Interspecific and intraspecific views of color signals in the strawberry poison frog Dendrobates pumilio
Links to Fileshttp://jeb.biologists.org/content/207/14/2471
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Type of Work15 pages
Citation of Original PublicationAfsheen Siddiqi, Thomas W. Cronin, Ellis R. Loew, Misha Vorobyev, Kyle Summers, Interspecific and intraspecific views of color signals in the strawberry poison frog Dendrobates pumilio, Journal of Experimental Biology 2004, 207: 2471-2485; doi: 10.1242/jeb.01047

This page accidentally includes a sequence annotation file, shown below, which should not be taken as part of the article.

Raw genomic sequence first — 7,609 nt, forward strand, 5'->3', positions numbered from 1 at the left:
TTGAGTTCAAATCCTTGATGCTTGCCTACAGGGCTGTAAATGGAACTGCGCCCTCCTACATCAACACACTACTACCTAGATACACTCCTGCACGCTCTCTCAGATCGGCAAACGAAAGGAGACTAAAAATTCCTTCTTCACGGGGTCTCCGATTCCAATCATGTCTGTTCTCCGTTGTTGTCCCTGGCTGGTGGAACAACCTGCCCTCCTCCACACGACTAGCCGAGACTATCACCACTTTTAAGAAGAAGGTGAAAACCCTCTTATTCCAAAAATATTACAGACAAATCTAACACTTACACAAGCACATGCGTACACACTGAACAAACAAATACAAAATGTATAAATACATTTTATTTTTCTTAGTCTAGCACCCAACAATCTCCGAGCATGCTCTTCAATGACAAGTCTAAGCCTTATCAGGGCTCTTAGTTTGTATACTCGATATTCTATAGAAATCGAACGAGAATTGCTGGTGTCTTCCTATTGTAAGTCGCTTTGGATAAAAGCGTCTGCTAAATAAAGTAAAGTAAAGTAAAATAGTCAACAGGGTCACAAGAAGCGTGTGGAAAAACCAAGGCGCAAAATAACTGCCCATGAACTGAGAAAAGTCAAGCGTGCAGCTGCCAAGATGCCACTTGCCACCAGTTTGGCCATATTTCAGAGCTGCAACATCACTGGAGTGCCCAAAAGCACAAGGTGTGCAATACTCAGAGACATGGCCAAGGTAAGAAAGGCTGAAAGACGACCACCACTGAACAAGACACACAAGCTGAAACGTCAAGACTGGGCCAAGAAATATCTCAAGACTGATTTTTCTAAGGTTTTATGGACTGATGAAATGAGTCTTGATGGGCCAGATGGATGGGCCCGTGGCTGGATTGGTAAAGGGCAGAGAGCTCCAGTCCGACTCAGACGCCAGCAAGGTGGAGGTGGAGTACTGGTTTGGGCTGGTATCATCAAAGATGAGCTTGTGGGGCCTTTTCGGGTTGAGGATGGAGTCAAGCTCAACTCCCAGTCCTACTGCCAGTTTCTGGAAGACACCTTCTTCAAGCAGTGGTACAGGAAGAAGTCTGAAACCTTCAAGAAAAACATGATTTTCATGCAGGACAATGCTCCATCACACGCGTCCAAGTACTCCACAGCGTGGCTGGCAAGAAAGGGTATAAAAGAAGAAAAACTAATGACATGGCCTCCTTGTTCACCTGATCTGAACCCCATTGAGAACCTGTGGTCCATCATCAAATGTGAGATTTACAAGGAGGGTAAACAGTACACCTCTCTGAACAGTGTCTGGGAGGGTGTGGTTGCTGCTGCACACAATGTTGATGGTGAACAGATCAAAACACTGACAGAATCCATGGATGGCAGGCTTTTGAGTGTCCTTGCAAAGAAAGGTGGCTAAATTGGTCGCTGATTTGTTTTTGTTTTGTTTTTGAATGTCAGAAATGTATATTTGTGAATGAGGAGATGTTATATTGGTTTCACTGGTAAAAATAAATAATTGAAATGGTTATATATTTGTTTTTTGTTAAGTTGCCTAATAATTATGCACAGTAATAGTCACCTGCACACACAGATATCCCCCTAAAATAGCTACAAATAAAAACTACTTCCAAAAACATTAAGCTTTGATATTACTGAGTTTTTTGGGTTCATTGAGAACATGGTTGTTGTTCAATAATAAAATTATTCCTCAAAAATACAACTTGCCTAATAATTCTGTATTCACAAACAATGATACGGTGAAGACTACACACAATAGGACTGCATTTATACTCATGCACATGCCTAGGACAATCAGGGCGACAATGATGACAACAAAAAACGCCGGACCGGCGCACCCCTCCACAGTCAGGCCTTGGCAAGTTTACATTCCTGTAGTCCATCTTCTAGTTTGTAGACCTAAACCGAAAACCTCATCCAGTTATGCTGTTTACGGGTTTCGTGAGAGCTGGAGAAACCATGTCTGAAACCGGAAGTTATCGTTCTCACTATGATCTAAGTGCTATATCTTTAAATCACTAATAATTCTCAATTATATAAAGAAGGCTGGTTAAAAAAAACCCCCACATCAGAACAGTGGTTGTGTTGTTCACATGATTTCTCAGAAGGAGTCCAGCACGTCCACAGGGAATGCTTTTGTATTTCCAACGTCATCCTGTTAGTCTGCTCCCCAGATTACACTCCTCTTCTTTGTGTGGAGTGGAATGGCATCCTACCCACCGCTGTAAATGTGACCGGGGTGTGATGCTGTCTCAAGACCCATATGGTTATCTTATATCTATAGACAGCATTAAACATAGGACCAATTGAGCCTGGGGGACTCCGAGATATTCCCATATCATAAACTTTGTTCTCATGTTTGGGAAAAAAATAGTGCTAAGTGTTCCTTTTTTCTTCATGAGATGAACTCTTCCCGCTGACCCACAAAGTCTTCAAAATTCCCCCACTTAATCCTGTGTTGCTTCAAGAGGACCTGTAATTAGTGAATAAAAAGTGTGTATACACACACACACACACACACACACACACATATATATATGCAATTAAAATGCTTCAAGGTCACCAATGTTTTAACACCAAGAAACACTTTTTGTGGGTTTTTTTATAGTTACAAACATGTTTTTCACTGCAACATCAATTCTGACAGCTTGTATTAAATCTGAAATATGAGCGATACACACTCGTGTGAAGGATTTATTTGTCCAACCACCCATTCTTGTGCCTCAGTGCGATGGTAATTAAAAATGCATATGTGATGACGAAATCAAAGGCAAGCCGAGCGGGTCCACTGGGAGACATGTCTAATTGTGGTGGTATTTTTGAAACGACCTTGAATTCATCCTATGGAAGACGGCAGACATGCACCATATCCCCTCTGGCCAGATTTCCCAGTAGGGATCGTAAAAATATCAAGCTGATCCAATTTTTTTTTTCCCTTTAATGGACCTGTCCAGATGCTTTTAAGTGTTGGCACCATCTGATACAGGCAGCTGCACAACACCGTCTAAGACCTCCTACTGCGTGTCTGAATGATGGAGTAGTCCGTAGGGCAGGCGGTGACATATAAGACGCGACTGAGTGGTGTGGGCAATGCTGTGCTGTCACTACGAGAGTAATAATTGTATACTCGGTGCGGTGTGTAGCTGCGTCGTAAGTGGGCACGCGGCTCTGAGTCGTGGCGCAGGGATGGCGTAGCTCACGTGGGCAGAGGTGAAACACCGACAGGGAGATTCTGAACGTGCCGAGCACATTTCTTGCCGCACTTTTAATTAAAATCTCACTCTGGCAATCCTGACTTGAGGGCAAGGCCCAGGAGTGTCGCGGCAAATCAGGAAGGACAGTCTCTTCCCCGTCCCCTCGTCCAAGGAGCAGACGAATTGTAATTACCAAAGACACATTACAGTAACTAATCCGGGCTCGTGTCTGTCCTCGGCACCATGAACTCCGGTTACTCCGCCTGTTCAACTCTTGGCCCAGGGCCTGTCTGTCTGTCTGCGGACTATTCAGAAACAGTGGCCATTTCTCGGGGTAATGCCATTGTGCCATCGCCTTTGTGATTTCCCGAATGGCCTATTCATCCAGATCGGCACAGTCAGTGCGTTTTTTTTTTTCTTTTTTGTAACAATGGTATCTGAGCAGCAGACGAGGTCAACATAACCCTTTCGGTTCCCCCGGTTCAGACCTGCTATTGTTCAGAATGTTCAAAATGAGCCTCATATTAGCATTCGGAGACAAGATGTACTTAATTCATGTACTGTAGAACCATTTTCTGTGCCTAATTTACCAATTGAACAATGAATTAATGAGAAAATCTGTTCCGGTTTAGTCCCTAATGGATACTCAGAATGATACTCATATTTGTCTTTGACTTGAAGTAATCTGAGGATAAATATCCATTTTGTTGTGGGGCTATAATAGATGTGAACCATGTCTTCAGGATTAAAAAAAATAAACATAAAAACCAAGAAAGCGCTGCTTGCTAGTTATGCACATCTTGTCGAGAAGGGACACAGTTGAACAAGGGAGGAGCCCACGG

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Poison frogs in the anuran family Dendrobatidae use bright colors on their bodies to advertise toxicity. The species Dendrobates pumilio Schmidt 1858, the strawberry poison frog, shows extreme polymorphism in color and pattern in Panama. It is known that females of D. pumilio preferentially choose mates of their own color morph. Nevertheless, potential predators must clearly see and recognize all color morphs if the aposematic signaling system is to function effectively. We examined the ability of conspecifics and a model predator to discriminate a diverse selection of D. pumilio colors from each other and from background colors. Microspectrophotometry of isolated rod and cone photoreceptors of D. pumilio revealed the presence of a trichromatic photopic visual system. A typical tetrachromatic bird system was used for the model predator. Reflectance spectra of frog and background colors were obtained, and discrimination among spectra in natural illuminants was mathematically modeled. The results revealed that both D. pumilio and the model predator discriminate most colors quite well, both from each other and from typical backgrounds, with the predator generally performing somewhat better than the conspecifics. Each color morph displayed at least one color signal that is highly visible against backgrounds to both visual systems. Our results indicate that the colors displayed by the various color morphs of D. pumilio are effective signals both to conspecifics and to a model predator.